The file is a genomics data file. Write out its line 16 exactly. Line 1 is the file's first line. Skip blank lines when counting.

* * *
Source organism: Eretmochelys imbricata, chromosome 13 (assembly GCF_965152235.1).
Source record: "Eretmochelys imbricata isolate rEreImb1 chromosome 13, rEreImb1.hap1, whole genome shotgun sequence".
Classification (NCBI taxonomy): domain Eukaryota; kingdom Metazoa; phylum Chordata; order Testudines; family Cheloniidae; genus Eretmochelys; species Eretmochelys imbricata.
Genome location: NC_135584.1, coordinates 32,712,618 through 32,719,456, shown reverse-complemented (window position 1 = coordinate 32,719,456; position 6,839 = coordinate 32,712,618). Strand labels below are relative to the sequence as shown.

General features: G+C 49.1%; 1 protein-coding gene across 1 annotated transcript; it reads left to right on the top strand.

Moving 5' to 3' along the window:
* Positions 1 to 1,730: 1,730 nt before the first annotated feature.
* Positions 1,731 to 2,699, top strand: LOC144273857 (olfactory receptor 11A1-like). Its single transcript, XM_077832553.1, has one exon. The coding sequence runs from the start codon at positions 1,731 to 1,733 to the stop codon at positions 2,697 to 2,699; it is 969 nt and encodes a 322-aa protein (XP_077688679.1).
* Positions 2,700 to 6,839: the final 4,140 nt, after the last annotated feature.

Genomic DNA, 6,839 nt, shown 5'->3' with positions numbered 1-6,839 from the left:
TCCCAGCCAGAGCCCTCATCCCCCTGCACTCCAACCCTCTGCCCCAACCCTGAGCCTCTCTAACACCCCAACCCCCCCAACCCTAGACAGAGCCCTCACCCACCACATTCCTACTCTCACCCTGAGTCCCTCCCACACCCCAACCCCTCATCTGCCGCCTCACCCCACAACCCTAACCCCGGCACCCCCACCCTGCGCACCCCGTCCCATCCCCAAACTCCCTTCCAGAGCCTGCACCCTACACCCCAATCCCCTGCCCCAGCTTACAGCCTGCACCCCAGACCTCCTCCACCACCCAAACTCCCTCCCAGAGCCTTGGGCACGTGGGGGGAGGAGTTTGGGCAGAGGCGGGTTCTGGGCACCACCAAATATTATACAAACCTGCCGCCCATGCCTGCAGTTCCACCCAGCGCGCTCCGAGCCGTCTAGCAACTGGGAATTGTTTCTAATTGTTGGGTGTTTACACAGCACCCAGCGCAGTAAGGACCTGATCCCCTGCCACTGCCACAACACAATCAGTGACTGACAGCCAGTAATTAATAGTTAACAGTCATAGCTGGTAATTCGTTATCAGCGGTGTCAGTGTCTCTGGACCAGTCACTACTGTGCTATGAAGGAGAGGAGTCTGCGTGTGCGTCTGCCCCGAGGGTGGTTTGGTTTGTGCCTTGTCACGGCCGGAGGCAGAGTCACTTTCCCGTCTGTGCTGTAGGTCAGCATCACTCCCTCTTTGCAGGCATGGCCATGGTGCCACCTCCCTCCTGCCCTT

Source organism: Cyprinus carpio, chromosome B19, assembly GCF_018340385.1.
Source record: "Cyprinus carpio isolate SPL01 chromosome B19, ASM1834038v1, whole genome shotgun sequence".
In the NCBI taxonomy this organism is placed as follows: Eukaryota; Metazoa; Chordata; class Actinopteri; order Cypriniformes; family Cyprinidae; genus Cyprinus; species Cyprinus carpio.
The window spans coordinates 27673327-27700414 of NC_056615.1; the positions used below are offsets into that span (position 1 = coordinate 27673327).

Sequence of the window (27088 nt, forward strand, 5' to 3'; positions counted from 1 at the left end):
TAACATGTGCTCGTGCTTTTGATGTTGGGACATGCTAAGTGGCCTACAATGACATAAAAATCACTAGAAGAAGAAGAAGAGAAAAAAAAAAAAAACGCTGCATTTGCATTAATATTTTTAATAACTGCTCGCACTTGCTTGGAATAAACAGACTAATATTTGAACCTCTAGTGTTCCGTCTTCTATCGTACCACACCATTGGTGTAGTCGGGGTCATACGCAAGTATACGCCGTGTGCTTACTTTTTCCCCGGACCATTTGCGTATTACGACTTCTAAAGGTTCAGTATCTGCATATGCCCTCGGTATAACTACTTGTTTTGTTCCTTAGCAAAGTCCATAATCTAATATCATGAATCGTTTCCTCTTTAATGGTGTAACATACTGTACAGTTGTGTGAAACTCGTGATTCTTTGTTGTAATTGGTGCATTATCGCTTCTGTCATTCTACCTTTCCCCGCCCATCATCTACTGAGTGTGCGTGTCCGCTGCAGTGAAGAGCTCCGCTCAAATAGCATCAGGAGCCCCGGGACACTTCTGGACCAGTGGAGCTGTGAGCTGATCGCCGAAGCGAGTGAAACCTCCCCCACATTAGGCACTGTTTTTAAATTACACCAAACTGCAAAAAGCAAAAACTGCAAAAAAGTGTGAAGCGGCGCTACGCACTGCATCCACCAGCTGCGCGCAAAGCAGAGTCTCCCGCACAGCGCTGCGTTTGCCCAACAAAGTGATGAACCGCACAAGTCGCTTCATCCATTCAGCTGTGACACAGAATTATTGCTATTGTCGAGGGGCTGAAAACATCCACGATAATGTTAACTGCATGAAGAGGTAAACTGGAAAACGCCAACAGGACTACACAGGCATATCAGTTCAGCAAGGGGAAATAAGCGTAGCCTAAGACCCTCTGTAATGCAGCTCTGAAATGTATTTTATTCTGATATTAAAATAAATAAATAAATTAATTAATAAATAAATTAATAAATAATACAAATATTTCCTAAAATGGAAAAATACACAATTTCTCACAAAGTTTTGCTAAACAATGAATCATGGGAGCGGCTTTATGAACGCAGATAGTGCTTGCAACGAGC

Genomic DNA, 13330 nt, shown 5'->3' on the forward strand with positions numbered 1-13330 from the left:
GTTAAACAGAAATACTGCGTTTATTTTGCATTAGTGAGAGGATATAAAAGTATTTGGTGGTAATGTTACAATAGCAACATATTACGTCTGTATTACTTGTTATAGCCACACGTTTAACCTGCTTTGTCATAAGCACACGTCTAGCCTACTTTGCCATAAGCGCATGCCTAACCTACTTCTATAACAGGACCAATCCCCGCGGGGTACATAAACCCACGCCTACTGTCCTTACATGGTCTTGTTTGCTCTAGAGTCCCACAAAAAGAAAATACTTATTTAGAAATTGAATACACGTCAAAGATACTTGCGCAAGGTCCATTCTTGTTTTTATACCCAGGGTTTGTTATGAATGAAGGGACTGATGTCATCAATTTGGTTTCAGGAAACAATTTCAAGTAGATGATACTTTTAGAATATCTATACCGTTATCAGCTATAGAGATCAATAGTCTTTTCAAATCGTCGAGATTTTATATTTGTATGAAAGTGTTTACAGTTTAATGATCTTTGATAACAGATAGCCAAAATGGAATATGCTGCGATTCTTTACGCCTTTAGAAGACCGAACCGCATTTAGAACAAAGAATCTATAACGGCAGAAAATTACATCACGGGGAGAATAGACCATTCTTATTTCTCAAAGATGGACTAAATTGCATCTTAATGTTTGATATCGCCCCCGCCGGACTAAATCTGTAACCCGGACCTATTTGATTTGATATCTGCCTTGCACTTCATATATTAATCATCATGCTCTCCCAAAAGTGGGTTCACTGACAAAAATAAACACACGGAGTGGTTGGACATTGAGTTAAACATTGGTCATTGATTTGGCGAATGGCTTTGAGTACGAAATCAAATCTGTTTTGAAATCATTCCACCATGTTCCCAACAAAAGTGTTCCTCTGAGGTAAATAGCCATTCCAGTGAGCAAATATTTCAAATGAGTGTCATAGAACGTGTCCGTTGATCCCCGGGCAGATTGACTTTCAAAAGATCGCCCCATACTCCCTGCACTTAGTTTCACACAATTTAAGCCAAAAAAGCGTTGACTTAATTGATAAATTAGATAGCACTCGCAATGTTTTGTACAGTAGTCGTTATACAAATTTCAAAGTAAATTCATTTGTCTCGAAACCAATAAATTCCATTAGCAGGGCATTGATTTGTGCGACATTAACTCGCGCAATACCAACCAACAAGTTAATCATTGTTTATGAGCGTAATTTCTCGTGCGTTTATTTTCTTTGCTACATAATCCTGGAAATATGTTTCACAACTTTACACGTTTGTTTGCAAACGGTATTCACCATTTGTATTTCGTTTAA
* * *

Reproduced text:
Sequence of the window (27088 nt, forward strand, 5' to 3'; positions counted from 1 at the left end):